What does a financial detox look like?

I was looking at my Instagram feed. My friend Manisha’s new post popped up. It was a photo from her off site. I thought to myself, “she looks resplendent”. Within a second, my watsapp was open and I was typing to Manisha. She was online and infact relaxing on a hammock under the evening skies. The breezy beach after a day of team building exercises was her only company at that time. We got chatting. I was happy to see her look so great, and told her so. She sent me lots of love. The next thing I asked her was how were things with her. She instantly knew what I was checking about and took the effort of replying in detail. She mentioned that she sorted her financial mess, quit the workplace nearby that made her feel a persona non-grata and joined another place at a far senior role. Travel is a bitch but she is in a deserving place finally. We said our bye-byes and fixed on the coming weekend to meet. Manisha, my friend had given me a panic call 4 months back. She had meagre savings, no major investments (an FD, a life insurance policy and a PPF), a home loan, a car loan, 2 high limit active credit cards. She lived an enviable lifestyle, drawing an earning of around Rs. 20 lacs per annum. Her husband’s salary was also a handsome figure. Between the couple they had split spends. Running expenses, children’s quality education and annual travels went to husband while Manisha helmed the responsibility of saving and investing. One day, they had had hosted family friends who asked them how they managed their portfolio. Both Manisha and her husband were flummoxed with the question, to say the least. That evening, I got the call. We met the next day. It took me half a day of discussing and questioning Manisha about her income, expenditure, assets and liabilities. Having gauged the depth of her situation, I made this recovery path of sorts and gave her to follow. Over the next fortnight, we got a lot of it implemented.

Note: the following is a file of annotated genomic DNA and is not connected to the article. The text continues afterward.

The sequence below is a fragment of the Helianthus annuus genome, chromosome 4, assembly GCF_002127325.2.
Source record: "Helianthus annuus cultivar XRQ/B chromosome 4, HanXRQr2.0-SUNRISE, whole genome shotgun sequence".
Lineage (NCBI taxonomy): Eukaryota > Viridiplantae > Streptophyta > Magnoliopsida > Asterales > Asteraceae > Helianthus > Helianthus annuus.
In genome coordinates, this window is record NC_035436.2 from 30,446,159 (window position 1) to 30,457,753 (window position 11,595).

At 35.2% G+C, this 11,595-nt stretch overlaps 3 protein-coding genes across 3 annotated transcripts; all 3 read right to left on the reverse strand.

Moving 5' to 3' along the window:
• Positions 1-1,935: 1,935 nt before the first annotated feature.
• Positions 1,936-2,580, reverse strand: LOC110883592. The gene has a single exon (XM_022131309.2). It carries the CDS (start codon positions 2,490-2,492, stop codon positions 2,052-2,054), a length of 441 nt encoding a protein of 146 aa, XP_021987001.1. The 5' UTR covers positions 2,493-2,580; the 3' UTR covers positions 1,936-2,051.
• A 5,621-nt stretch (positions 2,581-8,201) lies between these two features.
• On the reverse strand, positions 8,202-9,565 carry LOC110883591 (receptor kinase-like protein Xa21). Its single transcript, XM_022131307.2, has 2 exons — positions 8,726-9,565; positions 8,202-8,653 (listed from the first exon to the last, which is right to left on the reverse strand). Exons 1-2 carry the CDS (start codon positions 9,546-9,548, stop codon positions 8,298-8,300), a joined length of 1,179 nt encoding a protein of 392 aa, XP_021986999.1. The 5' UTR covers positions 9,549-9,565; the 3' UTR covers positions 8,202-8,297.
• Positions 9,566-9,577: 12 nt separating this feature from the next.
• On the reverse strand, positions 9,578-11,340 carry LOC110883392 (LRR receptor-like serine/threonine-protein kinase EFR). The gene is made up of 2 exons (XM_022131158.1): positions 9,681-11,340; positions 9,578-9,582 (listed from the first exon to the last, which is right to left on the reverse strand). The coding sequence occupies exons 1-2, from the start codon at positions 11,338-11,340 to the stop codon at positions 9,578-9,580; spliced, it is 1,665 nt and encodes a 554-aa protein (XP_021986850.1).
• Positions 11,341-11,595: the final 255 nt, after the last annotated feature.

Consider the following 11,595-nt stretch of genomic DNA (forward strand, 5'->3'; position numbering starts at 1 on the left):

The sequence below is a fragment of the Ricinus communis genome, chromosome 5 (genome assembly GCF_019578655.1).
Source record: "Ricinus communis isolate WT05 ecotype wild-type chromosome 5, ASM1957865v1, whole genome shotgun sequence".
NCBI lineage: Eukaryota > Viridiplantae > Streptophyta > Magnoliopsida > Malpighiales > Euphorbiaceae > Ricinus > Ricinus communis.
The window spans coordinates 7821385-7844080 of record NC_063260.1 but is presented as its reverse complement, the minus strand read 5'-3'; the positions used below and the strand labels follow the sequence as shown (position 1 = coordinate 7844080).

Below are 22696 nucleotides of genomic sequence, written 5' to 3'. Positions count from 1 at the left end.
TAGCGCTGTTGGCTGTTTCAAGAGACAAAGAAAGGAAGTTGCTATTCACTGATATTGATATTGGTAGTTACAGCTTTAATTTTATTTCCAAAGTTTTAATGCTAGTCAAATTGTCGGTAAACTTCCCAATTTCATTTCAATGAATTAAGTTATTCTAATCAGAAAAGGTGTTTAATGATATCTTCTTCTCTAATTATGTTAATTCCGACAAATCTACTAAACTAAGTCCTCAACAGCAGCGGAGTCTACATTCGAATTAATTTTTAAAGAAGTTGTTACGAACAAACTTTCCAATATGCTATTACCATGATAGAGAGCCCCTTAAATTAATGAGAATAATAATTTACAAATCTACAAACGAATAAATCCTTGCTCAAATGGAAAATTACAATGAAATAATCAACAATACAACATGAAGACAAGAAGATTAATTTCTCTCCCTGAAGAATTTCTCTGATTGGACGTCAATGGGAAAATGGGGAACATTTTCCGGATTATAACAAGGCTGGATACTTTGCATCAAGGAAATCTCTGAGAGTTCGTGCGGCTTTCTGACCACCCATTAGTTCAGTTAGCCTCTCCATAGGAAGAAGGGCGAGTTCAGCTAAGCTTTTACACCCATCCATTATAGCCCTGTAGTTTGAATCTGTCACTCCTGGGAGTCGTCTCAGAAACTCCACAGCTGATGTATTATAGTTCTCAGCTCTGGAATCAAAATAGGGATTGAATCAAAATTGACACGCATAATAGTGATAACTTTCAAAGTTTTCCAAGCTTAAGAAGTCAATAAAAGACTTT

1. Streamline Expenses
  2. Get rid of debts
  3. Define goals and invest for them

Let me touch upon it in some more detail so it could be of some use.

  1. Get your lifestyle on a budget

First up, I understood from Manisha what were her usual expenses like, how indispensable were they. In her case, there was a lot of impulse spending. Her credit card was swiped at the drop of a hat. There was not an iota of planning with money. Her credit cards had high outstanding amounts. We assessed her inflow and outflow and created a monthly budget to follow. Manisha was put on credit card detox with immediate effect. She also cleared the outstanding from the balance in her salary account. Here’s a tip. When you want to stay off credit cards, you can start spending in cash. This is what we did with Manisha. Using cards doesn’t give an immediate sense of losing money and therefore it’s much easier psychologically, to spend.

2. Say no to ‘em expensive loans Living in debt is the most hazardous way of living. The first step to financial semblance is getting rid of expensive loans. And like Manisha, when you have multiple loan accounts, you have to start with the most expensive loan – Credit Card. Next was the car loan. We did a little math here. She was half way through her loan. Fetching an 8 percent annually on FD was a sub-optimal choice. She was paying over 10 percent rate of interest on car loan. It took some convincing but Manisha had little options remaining. She discontinued her FD and closed her car loan account. Next was a joint home loan by her and husband. It was a rather large amount to pay up, plus the couple was getting tax breaks on interest amount as they both were in highest tax bracket. So, the home loan continued. But they decided to use their performance bonuses for the year to foreclose a part of the loan by foregoing their international holiday.